Notes on the History of the Concept of Language as a System 'Otout se tient'

E.F.K. Koerner

Abstract


It is still customary, at least among textbook writers, to attribute the definition of language as 'un syste otout se tient' to Saussure even though no one has ever found a locus of this famous phrase in the Cours. This seems surprising wIlen we also find that both Bally in 1932 and Trubetzkoy in 1933 refer explictly to the phrase as being Saussure's. Many scholars have found this state of affairs puzzling, if not frustrating. This paper is intended to explain the reasons for the attribution to Saussure. It is important to remember that Saussure wrote only one major book in his life-time, the Memoire sur Ie systeme primitif des voyelles dans les langues indo-europeennes (published in Leipzig, in 1878), and that during 1881-1891 he taught at the ole des Hautes
udes in Paris, where Antoine Meillet (1866-1936) was one of his students. Teaching on Indo-European linguistics Saussure used the Memoire as a textbook; indeed, a second edition of the volume appeared in Paris in 1887. From Saussure's papers it is clear that he intended to add an answer to his critics, but was dissuaded by his colleagues from doing so; it is also important to note that Saussure referred to the Memoire as 'man Systeme des Voyelles'. Shortly after
Saussure's departure for Geneva, Meillet started to build up his own career, of which his 1893-1894 articles on 'Ies lois phoniques' and 'l'analogie' were the first major statements. It is in the first of these two where Meillet, not surprisingly, used the famous phrase for the first time, without explicit reference to Saussure or the Memoire. However, from 1903 onwards, in his Introduction 11 I'etude comparative des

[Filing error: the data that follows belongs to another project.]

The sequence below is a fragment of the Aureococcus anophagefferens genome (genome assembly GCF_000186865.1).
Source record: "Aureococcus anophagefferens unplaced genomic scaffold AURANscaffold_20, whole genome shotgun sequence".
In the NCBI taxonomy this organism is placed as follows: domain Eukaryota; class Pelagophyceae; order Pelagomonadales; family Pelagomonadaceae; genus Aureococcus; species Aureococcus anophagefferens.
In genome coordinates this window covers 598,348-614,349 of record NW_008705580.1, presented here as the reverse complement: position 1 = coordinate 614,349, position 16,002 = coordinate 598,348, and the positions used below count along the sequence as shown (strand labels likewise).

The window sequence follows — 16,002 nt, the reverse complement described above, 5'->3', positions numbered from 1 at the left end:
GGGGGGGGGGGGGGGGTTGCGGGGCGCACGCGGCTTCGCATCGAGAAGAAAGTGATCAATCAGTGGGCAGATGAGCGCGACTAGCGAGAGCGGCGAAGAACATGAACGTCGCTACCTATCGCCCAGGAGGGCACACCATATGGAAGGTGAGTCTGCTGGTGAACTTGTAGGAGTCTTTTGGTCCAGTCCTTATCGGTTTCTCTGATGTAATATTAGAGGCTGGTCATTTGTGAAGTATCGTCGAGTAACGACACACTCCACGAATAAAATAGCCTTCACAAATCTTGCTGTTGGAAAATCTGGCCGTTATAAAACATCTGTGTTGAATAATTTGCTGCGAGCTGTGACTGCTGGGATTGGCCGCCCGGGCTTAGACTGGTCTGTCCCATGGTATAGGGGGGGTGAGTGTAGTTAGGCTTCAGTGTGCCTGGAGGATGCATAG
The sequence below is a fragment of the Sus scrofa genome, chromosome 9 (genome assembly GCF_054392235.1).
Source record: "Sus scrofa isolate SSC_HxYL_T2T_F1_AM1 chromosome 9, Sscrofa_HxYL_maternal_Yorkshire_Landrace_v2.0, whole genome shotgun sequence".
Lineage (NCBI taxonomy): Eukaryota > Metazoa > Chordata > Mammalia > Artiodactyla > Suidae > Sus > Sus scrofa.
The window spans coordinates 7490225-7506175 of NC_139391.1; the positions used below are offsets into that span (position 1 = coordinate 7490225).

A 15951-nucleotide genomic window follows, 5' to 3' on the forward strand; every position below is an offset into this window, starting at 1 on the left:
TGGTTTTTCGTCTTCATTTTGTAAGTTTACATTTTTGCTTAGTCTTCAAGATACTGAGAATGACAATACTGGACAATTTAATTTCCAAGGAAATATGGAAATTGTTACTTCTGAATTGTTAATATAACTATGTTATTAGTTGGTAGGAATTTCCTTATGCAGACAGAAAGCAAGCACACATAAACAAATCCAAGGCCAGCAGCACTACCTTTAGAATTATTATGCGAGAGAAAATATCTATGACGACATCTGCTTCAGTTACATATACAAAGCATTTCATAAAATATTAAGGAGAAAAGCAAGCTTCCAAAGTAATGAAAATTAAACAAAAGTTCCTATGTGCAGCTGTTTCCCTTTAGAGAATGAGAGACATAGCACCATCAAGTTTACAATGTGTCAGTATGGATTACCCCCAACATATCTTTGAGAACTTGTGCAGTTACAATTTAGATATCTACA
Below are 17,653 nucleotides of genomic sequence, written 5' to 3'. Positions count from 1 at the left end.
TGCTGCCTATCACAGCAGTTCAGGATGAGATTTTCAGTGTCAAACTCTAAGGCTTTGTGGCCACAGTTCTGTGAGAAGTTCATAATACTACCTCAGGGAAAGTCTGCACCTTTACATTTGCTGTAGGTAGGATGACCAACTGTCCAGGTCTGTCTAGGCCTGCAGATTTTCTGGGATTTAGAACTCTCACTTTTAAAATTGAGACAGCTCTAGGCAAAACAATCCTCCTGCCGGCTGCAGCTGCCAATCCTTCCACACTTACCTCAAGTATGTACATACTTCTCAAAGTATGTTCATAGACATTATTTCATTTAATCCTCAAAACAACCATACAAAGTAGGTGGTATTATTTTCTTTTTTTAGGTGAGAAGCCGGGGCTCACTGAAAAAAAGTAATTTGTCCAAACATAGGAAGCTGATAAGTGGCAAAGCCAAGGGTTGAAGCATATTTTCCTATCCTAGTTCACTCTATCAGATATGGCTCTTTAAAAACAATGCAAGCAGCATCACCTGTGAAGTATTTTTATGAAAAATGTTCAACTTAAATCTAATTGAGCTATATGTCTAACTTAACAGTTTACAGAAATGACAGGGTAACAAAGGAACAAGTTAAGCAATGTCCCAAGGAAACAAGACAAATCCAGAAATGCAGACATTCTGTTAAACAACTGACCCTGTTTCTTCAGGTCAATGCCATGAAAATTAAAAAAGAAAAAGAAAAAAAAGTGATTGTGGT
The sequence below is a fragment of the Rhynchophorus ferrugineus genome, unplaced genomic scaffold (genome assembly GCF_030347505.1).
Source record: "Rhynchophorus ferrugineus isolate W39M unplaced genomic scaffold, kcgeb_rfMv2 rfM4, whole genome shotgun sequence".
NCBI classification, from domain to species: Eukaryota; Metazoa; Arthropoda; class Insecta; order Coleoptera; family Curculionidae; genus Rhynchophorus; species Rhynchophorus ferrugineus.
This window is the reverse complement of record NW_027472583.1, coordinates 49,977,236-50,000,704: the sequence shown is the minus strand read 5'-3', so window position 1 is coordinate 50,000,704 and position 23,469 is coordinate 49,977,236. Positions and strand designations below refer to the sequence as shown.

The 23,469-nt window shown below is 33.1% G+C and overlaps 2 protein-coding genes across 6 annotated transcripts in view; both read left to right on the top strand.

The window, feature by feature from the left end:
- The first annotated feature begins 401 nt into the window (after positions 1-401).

langues indo-europeennes, which Meillet explicitly dedicated to
Saussure on the occasion of the 25th anniversary of the publication of the Memoire, we find Meillet using the phrase quite frequently and always either directly or implicitly in reference to Saussure's 1878 book, and never to the posthumous Cours. However, it is clear from all the
circumstances sketched in this paper that the concept, if not the phrase itself, derives from Saussure's linguistic thinking and was disseminated through his students in Paris.

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